@ryan phillip, watch his record against NZ....

  • cricket1122 on October 10, 2011, 17:22 GMT

    The title of the book is too long. A shorter and more apt title is "28 Last Over".

  • dummy4fb on October 10, 2011, 15:22 GMT

    Shoaib..this is the only way to get publicity for you now. Sachin never comments on such kind of things... thats why he is GENTLEMAN in Cricket. We expect another book from u. ;) (Plz mention abt ur last over to Ross Taylor against NZ in WC)

  • SaudAlvi on October 10, 2011, 14:13 GMT

    @ Saswat Praharaj - Agree - Also the comments are being twisted, what he has stated is his opinion nothing more - in the same breath (in post book interviews ) he regards Sachin as one of the greatest of all times. Not being a "match winner" is something few Indian and many Pakistani viewers of the game talk about (aus/english don't even deserve a mention).. but frankly they expect Sachin to be god and win it all with one swing of the bat (which he does but not often enough for there liking).

  • dummy4fb on October 10, 2011, 4:33 GMT

    I loved Sohaib's bowling. He was a fantastic pace bowler especially after he added that slower ball to his bowling variations. I don't agree with his observations that Sachin was scared of him. Obviously Sachin would have wanted to see him through in many situations. That doesn't mean he was afraid.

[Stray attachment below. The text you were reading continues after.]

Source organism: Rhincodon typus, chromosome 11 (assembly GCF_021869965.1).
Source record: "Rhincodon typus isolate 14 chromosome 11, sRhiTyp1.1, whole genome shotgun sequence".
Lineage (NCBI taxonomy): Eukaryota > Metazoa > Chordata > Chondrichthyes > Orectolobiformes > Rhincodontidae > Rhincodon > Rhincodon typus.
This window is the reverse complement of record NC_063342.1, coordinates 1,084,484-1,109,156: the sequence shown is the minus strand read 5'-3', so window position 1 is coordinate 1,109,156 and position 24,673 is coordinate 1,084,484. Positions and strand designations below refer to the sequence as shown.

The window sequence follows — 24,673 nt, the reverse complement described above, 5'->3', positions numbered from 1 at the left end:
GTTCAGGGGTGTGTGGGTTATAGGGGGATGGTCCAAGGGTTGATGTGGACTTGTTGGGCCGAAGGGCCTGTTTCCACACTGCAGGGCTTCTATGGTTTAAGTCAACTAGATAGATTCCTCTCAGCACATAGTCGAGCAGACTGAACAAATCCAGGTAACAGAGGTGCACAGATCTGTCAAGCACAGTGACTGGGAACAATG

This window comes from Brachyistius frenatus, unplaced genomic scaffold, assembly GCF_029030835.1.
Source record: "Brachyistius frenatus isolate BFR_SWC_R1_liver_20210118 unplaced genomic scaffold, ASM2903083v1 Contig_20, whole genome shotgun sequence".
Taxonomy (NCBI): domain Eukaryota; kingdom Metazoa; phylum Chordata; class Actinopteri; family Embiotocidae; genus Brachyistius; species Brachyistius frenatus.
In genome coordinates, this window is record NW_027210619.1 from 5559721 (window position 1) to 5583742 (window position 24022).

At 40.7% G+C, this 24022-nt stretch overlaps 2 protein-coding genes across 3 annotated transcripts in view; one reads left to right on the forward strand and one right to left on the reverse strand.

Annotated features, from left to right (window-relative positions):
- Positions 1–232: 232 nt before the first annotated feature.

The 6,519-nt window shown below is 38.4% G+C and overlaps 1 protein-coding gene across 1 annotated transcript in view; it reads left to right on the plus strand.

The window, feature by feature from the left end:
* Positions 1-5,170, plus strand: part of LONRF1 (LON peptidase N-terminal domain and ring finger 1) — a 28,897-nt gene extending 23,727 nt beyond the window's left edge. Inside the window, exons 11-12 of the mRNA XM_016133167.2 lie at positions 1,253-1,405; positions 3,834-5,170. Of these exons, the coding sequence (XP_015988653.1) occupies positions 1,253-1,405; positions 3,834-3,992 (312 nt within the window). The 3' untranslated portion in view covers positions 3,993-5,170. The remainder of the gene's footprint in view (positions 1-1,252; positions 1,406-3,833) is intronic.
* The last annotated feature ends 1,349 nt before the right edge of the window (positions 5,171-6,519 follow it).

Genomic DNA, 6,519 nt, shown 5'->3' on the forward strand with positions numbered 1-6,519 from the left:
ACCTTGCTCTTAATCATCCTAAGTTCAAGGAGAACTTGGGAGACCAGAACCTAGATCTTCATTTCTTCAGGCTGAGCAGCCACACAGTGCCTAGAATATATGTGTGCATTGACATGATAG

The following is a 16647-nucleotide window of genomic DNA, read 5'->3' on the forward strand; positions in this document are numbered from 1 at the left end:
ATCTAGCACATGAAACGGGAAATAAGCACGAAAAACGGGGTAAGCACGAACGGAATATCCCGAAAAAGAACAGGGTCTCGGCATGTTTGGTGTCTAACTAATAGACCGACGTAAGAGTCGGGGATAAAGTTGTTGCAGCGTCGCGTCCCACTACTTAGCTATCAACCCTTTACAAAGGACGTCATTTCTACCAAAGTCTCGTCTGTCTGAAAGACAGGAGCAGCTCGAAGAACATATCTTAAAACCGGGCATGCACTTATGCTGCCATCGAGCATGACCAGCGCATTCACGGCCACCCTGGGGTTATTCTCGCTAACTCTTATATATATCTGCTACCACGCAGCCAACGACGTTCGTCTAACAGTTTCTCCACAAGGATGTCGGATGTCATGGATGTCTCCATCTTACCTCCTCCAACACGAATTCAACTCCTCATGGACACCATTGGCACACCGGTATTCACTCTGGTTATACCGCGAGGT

Also, Sohaib probably didn't see Sachin of the 90s to make a foolish statement that Sachin wasn't a match winner. A nation of 120 crores won't worship a man unless he was winning matches for them. Sachin has truly been the greatest cricketer of India and one of the all time greats of the game.

    In any case Sohaib is entitled to his opinion and what he thinks about Sachin. Indian media,cricket board and general public unnecessarily made a big fuss about it.

    I hope his book becomes a best seller - Good luck Sohaib , Hope you make tons of money with this book. You deserve more respect and more money than these 130 mph bowlers who are earning in millions because of IPL.

  • praks1311 on October 9, 2011, 19:35 GMT

    @Syed Hassaan Ahmen... I agree chances of an Indian breaking shoaib's record are as much as Pakistan beating India in a wc...

  • dummy4fb on October 9, 2011, 19:03 GMT

    I am reading it and though I find the language like a class 7 student essay writing but it seems very much Shoaib! He sort of has a tendency of providing excuses for his mistakes but every bit of book sounds honest and innocent. I m enjoying my read!

  • dummy4fb on October 9, 2011, 16:54 GMT

    A true legend, a true hero and more undoubtedly an honest man - That's Shaoib

  • dummy4fb on October 9, 2011, 15:31 GMT

    Akhtar creating a false controversy to sell his book and looking to earn huge money. If a true cricketer he could say before retire.